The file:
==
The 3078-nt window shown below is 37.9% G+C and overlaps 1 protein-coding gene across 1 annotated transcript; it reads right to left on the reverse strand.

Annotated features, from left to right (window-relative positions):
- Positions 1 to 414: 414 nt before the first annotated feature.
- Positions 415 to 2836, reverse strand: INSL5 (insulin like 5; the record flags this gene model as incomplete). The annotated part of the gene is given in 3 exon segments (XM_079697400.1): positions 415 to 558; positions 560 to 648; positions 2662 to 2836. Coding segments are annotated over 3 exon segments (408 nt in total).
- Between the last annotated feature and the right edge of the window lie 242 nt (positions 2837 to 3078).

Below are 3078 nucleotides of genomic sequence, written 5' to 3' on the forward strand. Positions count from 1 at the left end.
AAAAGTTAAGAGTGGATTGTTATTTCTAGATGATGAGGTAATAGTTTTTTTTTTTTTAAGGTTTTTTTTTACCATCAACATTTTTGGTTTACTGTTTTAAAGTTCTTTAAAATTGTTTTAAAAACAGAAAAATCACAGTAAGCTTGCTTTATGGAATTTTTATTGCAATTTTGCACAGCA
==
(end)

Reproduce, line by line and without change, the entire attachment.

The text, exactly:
The 3078-nt window shown below is 37.9% G+C and overlaps 1 protein-coding gene across 1 annotated transcript; it reads right to left on the reverse strand.

Annotated features, from left to right (window-relative positions):
- Positions 1 to 414: 414 nt before the first annotated feature.
- Positions 415 to 2836, reverse strand: INSL5 (insulin like 5; the record flags this gene model as incomplete). The annotated part of the gene is given in 3 exon segments (XM_079697400.1): positions 415 to 558; positions 560 to 648; positions 2662 to 2836. Coding segments are annotated over 3 exon segments (408 nt in total).
- Between the last annotated feature and the right edge of the window lie 242 nt (positions 2837 to 3078).

Below are 3078 nucleotides of genomic sequence, written 5' to 3' on the forward strand. Positions count from 1 at the left end.
AAAAGTTAAGAGTGGATTGTTATTTCTAGATGATGAGGTAATAGTTTTTTTTTTTTTAAGGTTTTTTTTTACCATCAACATTTTTGGTTTACTGTTTTAAAGTTCTTTAAAATTGTTTTAAAAACAGAAAAATCACAGTAAGCTTGCTTTATGGAATTTTTATTGCAATTTTGCACAGCA